Thousands of untested rape kits discovered in police evidence ro - CBS46 News

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Thousands of untested rape kits discovered in police evidence rooms, hospital

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ATLANTA (CBS46) - Advocates of sexual assault victims said the findings of a CBS46 investigation into untested rape kits are "very upsetting.

"These kits represent victims," said Jennifer Bivins, president of the Georgia Network to End Sexual Assault.

CBS46 found that both Athens-Clarke County and Cobb County police departments recently uncovered hundreds of rape kits that hadn't been sent to a crime lab for processing. ACCPD found 159 untested kits dating back to 1993, while Cobb police identified 365 untested kits dating back to the 1970's.

ACCPD Major Mark Sizemore said he wasn't surprised by the number because the department's previous policies didn't require officers to send kits to the crime lab if there was a question of whether the victim gave consent for sex, or if the victim didn't want police to investigate.

Grady Memorial Hospital in Atlanta reported it has 1490 untested kits in its rape crisis center. Hospital officials insisted most of the kits belong to victims who didn't want police involved.

Both police departments reported that they are beginning to test the kits, a process which could take more than a year.

A rape kit consists of evidence taken from a victim's body shortly after the assault. Under ideal circumstances, the kit is sent to a crime lab to identify the suspect's DNA, which is then uploaded into a national crime database called CODIS, which stands for Combined DNA Index System. It can help investigators determine whether the suspect had been involved in any previous attacks.

"There are a lot of reasons kits aren't tested," said Ilse Knecht, policy advisor for the nonprofit Joyful Heart Foundation, which is pushing police departments across the country to clear backlogs of untested kits. The organization is waiting for information from Atlanta police about any potential backlog.

Knecht said a lack of resources, understanding and policies led law enforcement in some communities to shelve kits and forget about them.

"When these kits go untested and we do not identify and prosecute these individuals, they are still on the streets," said Knecht.

Police in Houston identified and cleared 6,600 kits. Detroit is in the process of testing more than 11,000 kits and have identified DNA of 288 potential serial rapists, according to EndTheBacklog.org, the website for the Joyful Heart Foundation's national program.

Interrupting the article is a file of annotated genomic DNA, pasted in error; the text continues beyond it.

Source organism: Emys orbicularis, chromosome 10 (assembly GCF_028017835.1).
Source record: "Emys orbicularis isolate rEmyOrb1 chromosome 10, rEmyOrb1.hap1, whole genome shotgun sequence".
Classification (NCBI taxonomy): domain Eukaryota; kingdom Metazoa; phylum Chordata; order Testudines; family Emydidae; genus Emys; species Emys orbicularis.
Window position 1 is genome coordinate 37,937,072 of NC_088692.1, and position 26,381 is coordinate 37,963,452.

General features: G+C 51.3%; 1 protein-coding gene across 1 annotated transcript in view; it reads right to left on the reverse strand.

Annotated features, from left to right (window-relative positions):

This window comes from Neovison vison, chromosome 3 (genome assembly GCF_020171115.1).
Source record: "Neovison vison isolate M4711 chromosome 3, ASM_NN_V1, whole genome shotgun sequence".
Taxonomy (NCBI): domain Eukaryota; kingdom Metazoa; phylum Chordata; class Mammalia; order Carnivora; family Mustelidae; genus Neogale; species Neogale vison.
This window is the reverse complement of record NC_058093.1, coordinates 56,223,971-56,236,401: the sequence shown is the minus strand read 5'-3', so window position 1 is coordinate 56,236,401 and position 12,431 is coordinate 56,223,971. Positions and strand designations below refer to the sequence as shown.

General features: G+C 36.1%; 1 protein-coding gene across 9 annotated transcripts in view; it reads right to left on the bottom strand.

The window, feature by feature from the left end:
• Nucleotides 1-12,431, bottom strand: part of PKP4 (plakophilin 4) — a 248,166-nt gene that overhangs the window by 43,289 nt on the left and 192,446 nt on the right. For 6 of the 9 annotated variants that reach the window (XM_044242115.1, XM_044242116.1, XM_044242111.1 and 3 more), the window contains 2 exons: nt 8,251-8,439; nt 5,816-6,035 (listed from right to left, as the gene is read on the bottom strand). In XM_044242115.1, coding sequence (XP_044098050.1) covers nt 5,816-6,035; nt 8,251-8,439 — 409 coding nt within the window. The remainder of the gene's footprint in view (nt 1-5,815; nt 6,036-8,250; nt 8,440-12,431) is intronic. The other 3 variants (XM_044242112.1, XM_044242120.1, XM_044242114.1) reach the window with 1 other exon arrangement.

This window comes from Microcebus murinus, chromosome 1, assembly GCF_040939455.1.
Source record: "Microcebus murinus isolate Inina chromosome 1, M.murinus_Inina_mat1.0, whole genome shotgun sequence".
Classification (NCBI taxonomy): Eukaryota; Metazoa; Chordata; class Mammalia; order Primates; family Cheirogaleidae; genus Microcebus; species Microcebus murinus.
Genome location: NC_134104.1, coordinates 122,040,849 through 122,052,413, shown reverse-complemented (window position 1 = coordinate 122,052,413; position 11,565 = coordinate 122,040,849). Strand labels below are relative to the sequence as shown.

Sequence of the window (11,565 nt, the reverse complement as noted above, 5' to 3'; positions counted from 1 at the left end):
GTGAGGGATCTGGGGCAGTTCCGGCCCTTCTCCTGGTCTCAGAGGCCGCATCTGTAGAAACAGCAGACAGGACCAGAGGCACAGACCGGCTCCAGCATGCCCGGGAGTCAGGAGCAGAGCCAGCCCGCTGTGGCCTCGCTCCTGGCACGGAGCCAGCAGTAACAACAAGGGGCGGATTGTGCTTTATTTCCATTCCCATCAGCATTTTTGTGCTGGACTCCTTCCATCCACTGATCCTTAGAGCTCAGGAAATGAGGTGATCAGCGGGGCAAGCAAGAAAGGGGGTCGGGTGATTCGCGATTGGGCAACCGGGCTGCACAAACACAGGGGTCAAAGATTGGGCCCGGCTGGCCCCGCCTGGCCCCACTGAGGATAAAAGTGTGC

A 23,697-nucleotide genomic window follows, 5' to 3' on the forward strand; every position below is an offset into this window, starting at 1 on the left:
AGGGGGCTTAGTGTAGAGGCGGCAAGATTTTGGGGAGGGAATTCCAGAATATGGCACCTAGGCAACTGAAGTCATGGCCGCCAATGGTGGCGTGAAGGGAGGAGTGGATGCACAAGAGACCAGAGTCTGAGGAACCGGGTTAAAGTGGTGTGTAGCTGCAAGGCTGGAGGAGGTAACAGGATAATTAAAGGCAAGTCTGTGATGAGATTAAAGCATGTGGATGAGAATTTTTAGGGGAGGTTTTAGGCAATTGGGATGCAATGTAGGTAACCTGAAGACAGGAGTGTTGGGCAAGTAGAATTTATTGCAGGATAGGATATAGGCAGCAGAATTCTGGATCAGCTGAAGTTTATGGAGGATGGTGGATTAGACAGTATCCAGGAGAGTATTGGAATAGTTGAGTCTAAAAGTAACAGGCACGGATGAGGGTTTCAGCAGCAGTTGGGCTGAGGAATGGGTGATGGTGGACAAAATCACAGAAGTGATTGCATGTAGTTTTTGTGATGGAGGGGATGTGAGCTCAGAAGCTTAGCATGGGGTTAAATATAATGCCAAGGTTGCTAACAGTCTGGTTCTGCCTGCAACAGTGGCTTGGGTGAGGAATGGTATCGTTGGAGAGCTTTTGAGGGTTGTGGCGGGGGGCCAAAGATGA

Testing their backlog led Memphis police to Bridges Randle, 40, of Atlanta. The former police officer was working for the Boys and Girls Club of Metro Atlanta when police arrested and charged him for raping a woman in 2000.

Susan Cash Schuenemann, who was raped in 1985, said police deny victims justice when they fail to test rape kits.

"Its like free reign for rapists. They might as well go ahead and legalize [rape]," said Cash Schuenemann, who pushed Savannah police to test her kit until they told her it had been destroyed.

"[Victims] deserve that resolution," said Cash Schuenemann.

While police in Cobb and Athens-Clarke County said they have changed their policies to prevent any further backlogs, there's no law requiring police departments in Georgia to do the same. State Rep. Scott Holcomb (D), of Atlanta, has introduced House Bill 560, which would require police to determine the size of their backlog and follow new protocols.

"The legislation basically requires that there's now an accountability system for rape kits. They just can't sit on shelves and stay there forever. They have to be accounted for and ultimately sent to the GBI," said Holcombm who pointed out the bill has the support of police chiefs, the GBI and victims advocates.

Below is the entire statement from Grady Health System's media relations manager, Denise Simpson:

"Based on our interpretation of HIPAA, the federal patient privacy law, rape kits done at Grady become part of a victim's medical record, and, as such, are not turned over to law enforcement without the consent of the patient/victim or in pursuant to a court order or warrant.  Most victims who request that a rape kit be done specifically state they do not want police contacted. The Grady Rape Crisis Center carefully follows chain of evidence protocols and keeps the kits in a secure area.  When the victim notifies the rape crisis center that she/he has decided to report the assault to authorities, kits are turned over to police. Grady reexamines and updates all policies on a regular basis."

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